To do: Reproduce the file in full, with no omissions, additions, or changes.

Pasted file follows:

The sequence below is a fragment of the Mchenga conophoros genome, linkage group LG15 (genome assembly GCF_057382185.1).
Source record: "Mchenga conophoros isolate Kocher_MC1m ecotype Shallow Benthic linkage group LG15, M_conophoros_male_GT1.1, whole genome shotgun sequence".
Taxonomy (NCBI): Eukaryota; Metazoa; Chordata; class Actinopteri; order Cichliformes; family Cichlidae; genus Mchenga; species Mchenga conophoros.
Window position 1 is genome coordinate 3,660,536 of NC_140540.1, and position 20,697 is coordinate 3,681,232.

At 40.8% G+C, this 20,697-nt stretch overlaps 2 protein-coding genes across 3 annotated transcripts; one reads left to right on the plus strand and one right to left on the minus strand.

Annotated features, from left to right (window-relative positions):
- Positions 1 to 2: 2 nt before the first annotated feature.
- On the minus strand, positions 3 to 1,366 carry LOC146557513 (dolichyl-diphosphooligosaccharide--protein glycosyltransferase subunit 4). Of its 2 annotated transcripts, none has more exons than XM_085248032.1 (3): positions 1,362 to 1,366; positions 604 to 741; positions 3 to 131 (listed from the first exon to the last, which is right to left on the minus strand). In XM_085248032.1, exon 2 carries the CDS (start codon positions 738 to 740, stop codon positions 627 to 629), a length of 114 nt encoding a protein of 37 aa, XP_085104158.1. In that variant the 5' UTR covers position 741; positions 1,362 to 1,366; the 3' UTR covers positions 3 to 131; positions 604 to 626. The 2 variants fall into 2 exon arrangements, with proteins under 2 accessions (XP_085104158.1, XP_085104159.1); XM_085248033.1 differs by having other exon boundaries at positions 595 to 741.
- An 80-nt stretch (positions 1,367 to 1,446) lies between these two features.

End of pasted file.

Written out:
The sequence below is a fragment of the Mchenga conophoros genome, linkage group LG15 (genome assembly GCF_057382185.1).
Source record: "Mchenga conophoros isolate Kocher_MC1m ecotype Shallow Benthic linkage group LG15, M_conophoros_male_GT1.1, whole genome shotgun sequence".
Taxonomy (NCBI): Eukaryota; Metazoa; Chordata; class Actinopteri; order Cichliformes; family Cichlidae; genus Mchenga; species Mchenga conophoros.
Window position 1 is genome coordinate 3,660,536 of NC_140540.1, and position 20,697 is coordinate 3,681,232.

At 40.8% G+C, this 20,697-nt stretch overlaps 2 protein-coding genes across 3 annotated transcripts; one reads left to right on the plus strand and one right to left on the minus strand.

Annotated features, from left to right (window-relative positions):
- Positions 1 to 2: 2 nt before the first annotated feature.
- On the minus strand, positions 3 to 1,366 carry LOC146557513 (dolichyl-diphosphooligosaccharide--protein glycosyltransferase subunit 4). Of its 2 annotated transcripts, none has more exons than XM_085248032.1 (3): positions 1,362 to 1,366; positions 604 to 741; positions 3 to 131 (listed from the first exon to the last, which is right to left on the minus strand). In XM_085248032.1, exon 2 carries the CDS (start codon positions 738 to 740, stop codon positions 627 to 629), a length of 114 nt encoding a protein of 37 aa, XP_085104158.1. In that variant the 5' UTR covers position 741; positions 1,362 to 1,366; the 3' UTR covers positions 3 to 131; positions 604 to 626. The 2 variants fall into 2 exon arrangements, with proteins under 2 accessions (XP_085104158.1, XP_085104159.1); XM_085248033.1 differs by having other exon boundaries at positions 595 to 741.
- An 80-nt stretch (positions 1,367 to 1,446) lies between these two features.